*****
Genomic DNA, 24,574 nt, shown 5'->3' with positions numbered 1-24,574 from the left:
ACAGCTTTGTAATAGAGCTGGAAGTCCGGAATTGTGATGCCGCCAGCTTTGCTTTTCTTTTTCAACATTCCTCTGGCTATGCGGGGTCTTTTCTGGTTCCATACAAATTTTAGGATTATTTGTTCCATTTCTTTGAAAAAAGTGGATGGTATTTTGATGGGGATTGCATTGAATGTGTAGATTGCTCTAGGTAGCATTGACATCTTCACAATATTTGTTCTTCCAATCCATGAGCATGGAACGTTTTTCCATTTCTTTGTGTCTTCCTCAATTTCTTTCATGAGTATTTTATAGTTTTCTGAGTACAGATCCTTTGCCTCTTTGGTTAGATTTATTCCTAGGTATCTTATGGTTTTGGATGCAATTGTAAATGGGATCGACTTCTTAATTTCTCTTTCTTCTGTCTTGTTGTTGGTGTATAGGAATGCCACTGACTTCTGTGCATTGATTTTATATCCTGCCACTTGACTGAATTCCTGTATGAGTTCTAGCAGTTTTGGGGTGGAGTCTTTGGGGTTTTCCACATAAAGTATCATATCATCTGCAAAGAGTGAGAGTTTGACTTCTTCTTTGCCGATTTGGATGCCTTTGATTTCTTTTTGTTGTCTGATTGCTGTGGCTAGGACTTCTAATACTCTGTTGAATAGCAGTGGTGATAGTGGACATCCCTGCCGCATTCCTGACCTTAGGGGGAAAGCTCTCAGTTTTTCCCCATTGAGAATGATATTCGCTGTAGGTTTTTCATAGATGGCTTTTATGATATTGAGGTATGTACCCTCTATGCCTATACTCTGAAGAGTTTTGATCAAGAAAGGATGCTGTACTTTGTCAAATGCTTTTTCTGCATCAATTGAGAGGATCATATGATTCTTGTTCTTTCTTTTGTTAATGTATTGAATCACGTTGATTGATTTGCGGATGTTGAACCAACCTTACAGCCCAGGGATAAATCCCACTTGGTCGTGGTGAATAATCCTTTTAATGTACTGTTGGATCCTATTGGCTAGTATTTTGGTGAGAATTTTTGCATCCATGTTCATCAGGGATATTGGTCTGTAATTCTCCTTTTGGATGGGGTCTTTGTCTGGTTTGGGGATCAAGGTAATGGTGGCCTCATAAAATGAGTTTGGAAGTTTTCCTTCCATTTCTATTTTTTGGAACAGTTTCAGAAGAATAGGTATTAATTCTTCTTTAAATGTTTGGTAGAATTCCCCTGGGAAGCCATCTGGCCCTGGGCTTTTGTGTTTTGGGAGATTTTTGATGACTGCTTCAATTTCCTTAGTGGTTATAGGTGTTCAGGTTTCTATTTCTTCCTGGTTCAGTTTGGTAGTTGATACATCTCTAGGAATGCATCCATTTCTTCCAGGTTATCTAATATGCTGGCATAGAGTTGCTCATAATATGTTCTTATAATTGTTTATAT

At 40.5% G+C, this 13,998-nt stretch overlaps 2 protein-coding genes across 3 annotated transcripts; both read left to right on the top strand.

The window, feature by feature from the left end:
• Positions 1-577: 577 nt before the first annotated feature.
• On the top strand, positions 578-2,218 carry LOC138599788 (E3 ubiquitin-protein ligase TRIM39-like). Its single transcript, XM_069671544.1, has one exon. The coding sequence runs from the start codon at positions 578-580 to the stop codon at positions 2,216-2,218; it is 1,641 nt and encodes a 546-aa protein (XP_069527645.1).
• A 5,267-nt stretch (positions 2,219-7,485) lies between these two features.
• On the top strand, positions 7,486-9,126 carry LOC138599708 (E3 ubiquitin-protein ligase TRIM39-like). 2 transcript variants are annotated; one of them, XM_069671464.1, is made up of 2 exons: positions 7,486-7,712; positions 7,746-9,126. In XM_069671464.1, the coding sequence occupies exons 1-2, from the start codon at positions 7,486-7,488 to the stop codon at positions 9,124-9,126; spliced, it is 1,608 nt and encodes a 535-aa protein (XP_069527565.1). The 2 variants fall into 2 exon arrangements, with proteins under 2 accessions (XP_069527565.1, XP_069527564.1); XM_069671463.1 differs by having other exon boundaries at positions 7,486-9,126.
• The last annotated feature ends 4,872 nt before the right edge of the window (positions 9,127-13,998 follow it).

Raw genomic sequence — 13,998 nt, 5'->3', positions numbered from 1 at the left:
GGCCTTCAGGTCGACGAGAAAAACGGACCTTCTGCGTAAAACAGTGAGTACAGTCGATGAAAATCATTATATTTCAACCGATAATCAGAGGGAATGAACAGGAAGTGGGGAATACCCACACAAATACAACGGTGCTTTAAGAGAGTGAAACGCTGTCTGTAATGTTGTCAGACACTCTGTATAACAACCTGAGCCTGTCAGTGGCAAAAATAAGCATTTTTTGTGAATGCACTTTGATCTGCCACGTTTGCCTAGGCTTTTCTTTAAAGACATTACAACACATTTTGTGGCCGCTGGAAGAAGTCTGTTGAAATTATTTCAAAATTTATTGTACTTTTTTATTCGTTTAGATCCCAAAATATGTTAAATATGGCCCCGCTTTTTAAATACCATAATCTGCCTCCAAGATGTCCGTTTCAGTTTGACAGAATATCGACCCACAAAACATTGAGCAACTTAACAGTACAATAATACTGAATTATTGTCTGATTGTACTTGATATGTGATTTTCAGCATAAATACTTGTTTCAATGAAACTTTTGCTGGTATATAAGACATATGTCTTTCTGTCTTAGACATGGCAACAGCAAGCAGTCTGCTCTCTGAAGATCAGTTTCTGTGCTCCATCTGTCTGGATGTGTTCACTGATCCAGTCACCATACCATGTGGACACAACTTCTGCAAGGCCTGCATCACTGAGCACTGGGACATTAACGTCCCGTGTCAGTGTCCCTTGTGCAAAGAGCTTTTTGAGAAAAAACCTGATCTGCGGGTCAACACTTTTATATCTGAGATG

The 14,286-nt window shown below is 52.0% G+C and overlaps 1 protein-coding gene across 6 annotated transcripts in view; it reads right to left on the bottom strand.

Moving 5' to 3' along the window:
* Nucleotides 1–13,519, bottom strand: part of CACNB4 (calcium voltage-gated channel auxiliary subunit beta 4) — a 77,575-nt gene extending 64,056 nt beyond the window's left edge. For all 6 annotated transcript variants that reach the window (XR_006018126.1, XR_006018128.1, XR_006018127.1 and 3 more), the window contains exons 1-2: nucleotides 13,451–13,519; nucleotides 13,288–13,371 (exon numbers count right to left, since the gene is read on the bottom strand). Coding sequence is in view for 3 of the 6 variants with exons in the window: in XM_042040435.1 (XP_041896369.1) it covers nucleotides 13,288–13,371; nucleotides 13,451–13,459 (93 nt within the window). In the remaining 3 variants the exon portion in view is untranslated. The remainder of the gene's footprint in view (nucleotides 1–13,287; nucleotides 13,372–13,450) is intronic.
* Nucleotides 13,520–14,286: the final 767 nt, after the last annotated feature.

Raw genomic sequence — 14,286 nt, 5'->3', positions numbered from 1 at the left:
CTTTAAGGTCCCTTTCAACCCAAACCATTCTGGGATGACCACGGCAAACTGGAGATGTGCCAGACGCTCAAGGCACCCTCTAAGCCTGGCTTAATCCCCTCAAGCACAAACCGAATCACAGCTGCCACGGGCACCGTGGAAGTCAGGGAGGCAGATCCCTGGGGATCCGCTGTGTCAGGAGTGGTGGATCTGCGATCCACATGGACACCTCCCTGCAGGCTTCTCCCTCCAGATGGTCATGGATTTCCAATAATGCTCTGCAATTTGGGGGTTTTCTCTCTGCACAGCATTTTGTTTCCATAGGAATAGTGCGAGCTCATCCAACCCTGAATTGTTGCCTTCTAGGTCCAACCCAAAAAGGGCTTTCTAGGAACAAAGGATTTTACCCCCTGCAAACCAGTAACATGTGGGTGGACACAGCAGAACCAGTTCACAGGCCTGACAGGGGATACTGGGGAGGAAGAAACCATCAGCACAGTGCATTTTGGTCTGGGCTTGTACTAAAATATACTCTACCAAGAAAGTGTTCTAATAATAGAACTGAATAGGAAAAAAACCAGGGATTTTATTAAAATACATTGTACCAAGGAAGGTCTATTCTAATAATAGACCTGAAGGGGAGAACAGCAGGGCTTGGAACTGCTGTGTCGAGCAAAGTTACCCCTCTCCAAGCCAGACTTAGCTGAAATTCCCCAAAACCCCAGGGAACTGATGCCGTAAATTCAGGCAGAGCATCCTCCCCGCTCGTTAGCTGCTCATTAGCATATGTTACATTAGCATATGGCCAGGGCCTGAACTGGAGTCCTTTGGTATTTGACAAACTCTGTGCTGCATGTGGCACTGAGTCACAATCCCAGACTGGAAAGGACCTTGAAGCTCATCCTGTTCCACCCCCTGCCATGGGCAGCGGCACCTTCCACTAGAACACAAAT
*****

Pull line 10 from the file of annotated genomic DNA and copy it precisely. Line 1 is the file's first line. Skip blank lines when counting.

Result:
Raw genomic sequence — 13,998 nt, 5'->3', positions numbered from 1 at the left: